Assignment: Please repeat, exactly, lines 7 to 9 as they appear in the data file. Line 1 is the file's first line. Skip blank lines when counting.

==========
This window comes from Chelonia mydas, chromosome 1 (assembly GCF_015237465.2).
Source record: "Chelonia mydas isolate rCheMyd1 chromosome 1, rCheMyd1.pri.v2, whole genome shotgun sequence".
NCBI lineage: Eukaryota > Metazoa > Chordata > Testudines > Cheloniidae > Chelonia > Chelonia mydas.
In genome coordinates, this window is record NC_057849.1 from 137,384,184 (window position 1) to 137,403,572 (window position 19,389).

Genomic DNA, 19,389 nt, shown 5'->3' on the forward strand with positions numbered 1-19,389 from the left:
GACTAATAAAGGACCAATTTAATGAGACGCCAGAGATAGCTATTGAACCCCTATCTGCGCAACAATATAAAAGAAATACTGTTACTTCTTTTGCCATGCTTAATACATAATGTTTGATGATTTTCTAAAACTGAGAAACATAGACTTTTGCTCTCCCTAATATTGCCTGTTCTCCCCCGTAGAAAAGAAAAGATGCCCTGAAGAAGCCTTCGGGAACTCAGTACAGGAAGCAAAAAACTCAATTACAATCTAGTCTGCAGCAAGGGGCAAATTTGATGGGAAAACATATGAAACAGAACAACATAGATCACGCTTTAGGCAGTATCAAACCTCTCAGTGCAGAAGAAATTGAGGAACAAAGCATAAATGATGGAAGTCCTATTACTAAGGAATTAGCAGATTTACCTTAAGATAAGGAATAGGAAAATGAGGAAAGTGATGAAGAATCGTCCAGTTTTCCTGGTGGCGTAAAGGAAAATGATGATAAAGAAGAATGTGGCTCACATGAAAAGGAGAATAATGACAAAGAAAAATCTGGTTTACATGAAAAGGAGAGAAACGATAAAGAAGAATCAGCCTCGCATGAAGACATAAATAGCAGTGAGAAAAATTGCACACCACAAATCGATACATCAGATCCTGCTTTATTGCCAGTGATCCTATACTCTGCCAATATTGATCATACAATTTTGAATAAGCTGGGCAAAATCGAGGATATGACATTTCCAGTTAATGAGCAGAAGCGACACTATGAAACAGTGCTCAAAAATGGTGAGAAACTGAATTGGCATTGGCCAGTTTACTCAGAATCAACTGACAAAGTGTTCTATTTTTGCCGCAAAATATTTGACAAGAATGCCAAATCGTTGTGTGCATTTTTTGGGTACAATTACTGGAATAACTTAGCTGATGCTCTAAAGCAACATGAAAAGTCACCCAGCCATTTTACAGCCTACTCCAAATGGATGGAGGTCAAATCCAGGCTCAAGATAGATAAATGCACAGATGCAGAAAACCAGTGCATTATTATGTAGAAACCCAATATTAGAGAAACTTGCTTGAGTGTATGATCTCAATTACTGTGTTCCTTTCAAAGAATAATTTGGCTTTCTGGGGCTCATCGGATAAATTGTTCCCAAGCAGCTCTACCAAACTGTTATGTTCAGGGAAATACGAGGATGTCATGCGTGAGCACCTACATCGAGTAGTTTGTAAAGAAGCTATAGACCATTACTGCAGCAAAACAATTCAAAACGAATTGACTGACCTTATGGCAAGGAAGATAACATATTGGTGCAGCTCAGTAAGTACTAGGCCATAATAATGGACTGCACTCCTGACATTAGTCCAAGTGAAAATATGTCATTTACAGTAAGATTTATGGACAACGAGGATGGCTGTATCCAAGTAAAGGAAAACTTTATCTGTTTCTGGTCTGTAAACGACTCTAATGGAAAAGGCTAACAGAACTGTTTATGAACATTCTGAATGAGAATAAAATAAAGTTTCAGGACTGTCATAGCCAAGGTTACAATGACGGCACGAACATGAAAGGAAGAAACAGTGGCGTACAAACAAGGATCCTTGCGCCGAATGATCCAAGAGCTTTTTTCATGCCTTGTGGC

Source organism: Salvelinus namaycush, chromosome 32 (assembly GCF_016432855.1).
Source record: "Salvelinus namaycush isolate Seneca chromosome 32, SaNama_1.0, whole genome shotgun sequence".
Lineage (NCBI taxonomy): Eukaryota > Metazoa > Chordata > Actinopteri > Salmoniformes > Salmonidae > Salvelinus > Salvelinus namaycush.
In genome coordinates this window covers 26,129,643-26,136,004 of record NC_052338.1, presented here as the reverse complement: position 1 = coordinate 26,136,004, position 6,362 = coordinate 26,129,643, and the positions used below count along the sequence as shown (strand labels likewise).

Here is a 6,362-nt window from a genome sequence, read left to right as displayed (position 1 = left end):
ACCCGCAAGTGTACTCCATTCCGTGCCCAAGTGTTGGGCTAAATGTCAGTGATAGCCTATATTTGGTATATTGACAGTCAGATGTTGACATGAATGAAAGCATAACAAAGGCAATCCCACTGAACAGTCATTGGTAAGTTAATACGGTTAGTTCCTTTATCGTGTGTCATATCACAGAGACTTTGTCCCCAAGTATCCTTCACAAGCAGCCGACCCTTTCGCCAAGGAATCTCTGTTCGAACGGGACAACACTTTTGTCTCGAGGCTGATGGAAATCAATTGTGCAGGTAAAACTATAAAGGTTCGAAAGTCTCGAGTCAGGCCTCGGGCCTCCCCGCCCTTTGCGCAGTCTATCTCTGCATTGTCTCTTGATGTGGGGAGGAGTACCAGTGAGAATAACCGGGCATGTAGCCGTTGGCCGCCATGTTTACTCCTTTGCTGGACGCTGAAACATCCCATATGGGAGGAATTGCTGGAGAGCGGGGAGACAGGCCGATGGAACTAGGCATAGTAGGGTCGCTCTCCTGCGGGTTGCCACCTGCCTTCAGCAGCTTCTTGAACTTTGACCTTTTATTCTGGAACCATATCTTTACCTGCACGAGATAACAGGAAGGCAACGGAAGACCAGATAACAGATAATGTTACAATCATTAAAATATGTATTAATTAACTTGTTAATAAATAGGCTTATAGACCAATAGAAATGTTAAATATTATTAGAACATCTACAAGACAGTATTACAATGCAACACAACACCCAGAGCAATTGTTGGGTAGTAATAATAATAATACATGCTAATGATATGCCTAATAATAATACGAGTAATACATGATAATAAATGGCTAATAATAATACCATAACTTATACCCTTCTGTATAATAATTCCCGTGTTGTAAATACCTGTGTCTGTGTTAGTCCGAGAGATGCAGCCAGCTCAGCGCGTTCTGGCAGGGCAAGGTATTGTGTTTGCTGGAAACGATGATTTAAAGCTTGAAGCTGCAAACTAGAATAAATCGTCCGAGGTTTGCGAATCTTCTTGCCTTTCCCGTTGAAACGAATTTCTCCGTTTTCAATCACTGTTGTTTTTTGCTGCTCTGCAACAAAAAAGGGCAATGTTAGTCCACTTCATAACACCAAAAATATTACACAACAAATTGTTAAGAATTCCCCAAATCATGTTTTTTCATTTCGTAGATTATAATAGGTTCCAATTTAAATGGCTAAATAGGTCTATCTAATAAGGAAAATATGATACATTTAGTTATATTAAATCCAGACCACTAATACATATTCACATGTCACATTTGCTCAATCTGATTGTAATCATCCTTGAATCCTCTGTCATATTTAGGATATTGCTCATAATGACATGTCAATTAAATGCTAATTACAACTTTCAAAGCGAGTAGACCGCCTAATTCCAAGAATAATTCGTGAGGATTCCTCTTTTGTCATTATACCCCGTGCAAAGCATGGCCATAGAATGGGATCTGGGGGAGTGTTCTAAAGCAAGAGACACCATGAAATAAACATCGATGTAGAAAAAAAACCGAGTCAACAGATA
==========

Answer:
Source organism: Salvelinus namaycush, chromosome 32 (assembly GCF_016432855.1).
Source record: "Salvelinus namaycush isolate Seneca chromosome 32, SaNama_1.0, whole genome shotgun sequence".
Lineage (NCBI taxonomy): Eukaryota > Metazoa > Chordata > Actinopteri > Salmoniformes > Salmonidae > Salvelinus > Salvelinus namaycush.